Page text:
The first camp includes press release aggregators and groupie types who act more like publicists than journalists. These writers attend all the right parties, score all the right interviews, blindly co-sign “hot” artists, post new singles as soon as they receive them and act as virtual mouthpieces for record labels, never questioning the direction of the culture or the artists who represent it.

They invite readers to look, listen and click, but not think. When confronted about the ills of hip hop, these “journalists” will make endless excuses in defense of rap and why they aren’t addressing deeper issues in their reporting – and they have to make these excuses, because their livelihood and status depend on rap’s popularity.

On the other end of the spectrum are “cultural tourists” at so-called hipster magazines. These writers know little about hip hop as a culture, have only scant association with the community it springs from and subconsciously gravitate toward ignorant strains of rap because they’re more comfortable with black stereotypes and caricatures than real people…continue reading at RapRehab.com.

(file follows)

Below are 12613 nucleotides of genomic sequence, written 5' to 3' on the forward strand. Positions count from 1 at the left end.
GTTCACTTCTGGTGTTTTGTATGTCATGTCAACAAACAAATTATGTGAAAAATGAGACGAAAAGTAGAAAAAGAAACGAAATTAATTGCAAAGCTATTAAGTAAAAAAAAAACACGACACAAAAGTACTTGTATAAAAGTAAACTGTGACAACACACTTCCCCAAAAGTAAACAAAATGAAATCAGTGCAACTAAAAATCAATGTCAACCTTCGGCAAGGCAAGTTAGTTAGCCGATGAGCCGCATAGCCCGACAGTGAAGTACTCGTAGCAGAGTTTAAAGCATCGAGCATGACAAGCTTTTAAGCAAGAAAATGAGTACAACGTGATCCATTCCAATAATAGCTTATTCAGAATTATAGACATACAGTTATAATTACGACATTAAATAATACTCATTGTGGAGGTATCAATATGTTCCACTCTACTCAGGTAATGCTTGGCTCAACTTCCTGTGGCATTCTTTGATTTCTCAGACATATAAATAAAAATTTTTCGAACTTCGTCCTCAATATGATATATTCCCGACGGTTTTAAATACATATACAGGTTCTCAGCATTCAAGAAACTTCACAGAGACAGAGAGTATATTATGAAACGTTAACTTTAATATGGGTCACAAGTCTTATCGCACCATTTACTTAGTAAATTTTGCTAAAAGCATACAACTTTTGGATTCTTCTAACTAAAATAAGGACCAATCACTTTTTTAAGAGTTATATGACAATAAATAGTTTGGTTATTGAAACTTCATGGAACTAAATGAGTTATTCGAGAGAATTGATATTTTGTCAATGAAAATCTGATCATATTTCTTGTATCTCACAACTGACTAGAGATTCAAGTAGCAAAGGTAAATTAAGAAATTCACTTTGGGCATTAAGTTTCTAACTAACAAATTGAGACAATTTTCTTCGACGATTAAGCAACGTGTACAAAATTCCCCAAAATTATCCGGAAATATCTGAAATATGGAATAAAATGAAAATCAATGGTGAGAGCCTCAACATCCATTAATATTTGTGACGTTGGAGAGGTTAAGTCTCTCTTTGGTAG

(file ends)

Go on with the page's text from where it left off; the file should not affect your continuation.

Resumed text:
Why hip hop needs a voice on Zimmerman verdict

[Originally published in thegrio.com]

Since George Zimmerman’s acquittal for the murder of Trayvon Martin, the reaction within the hip-hop community has ranged from long-winded Twitter rants to total silence.

While rappers like Lupe Fiasco, Immortal Technique and Phonte have been vocal about the verdict and what it says about the value of black life in this society, far too many high-profile stars have said nothing.

Kanye West, for example, positioned himself as a new age revolutionary on Yeezus, but his revolutionary spirit seems to have disappeared since he stepped out of the booth; his last tweet as of this writing was a link to a GQ article about his new creative direction.

Jay-Z recently took to Twitter to connect with fans as a promotional stunt for Magna Carta Holy Grail, but we haven’t heard a peep from him about arguably the most important court decision of our generation.

Continue reading “Why hip hop needs a voice on Zimmerman verdict”

Hip hop reality check: A brief manifesto on Wiz Khalifa, Rick Ross, 2 Chainz and betrayal

Hip hop fans, let’s be clear about a few things.

Wiz Khalifa can’t rap for shxt.

Rick Ross is an impostor whose fabricated identity is based on betraying his own people.

And 2 Chainz has little to offer besides swag and stereotypes.